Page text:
A big overlooked flaw with health tech: Patients hate going to the doctor
- Digital health companies need to think more about the doctor/patient relationship.
- Medical experts say that many are steering people to the doctor, but patients are ignoring the advice.
- That could create more separation between the patient and the care provider, and not less.
Digital health is one of the hottest spaces for investment, with companies raising $1.6 billion in venture capital in the first quarter of 2018 alone. Apple, Alphabet and Amazon are also making moves in the space with their own health-tracking apps and devices.
These companies are getting really good at screening populations of people for health problems before they develop into serious medical issues.
But they struggle to help patients with greater medical needs.
Medical experts say that digital health can't do much for users that are already sick, or at high risk of a serious medical condition. Many of these companies won't diagnose disease for regulatory reasons, even if they're picking up strong signals through sensors and algorithms, so instead they'll suggest that a user see their doctor.
That's the case with smart watches from Apple and Fitbit, which are increasingly picking up on serious problems like sleep apnea, a sleep breathing issue, and atrial fibrillation, a heart rhythm disorder, but can't do much more than steer these patients to medical care.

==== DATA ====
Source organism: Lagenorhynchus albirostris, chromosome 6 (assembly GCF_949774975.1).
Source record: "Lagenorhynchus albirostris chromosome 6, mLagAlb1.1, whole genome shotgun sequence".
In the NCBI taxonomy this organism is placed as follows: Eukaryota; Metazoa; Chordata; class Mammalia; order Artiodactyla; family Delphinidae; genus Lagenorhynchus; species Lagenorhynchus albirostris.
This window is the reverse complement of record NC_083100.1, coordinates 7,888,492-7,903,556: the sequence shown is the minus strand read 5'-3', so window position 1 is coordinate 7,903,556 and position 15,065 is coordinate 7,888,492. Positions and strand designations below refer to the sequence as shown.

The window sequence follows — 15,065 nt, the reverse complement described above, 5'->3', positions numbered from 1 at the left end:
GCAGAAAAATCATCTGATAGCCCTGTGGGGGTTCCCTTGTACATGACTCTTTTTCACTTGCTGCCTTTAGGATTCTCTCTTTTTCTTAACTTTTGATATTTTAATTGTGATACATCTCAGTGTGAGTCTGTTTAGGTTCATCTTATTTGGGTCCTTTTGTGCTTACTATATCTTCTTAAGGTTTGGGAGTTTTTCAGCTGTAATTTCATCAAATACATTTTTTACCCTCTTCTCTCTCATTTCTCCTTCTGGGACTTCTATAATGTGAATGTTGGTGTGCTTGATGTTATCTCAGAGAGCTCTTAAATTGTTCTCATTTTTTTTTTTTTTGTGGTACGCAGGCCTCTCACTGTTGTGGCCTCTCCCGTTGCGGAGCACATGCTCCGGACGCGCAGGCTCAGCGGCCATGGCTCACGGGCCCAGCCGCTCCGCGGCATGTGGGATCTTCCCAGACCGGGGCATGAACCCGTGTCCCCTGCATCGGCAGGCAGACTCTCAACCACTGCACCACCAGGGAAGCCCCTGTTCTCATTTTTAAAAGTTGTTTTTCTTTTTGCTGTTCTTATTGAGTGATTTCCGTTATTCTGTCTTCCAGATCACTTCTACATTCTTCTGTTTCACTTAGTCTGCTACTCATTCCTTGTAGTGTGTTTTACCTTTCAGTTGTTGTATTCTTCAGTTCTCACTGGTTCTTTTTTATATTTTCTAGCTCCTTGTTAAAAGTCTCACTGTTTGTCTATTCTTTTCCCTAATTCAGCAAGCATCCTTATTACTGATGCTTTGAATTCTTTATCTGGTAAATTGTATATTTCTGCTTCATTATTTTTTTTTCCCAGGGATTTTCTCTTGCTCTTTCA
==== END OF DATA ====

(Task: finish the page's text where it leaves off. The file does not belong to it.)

The glaring problem? Patients do not like going to the doctor.
Ample studies have found that many avoid it because the experience sucks, while others are put off by the cost.
"All the things done well by digital health -- they're simple, fun, visual with great user experience -- are still missing from most clinical visits -- so it remains pretty unpleasant to be a patient," said Jeffrey Wessler, a cardiology fellow at Columbia University Medical Center and the founder of a digital health company called Heartbeat.
"To me, this gap gets closed by bringing the clinical experience up to the same standards as our digital health solutions."
In other words, digital health companies need to get inside the clinic or hospital through partnerships or new products, rather than just focusing on the experience outside of traditional health care.
Wessler is moving in that direction with Heartbeat which is leveraging existing digital health solutions but also rethinking the in-person primary care experience to help people at risk for heart disease.
Others in the medical sector agree this is a serious problem that needs to be addressed.
Digital health today is hampered by this "see your doctor" endpoint, explains Joel Dudley, director of the Institute for Next Generation Healthcare at Mount Sinai.
He believes that the industry can move from acting as a "funnel or a stopgap rather than a revolution," once the right pieces are in place.
One potential solution will be to incorporate telemedicine, or virtual doctor's visits, into the experience of care so that patients can immediately get a phone call or video consult. And that way, digital health companies can be assured that they've at least talked to a medical expert, rather than ignored the problem.
Doctors can also learn from digital health apps and services by improving their practices so that patients won't dread or avoid an upcoming visit.
If this gap isn't closed, he fears, "digital health solutions will really just create more separation between patient and care provider."
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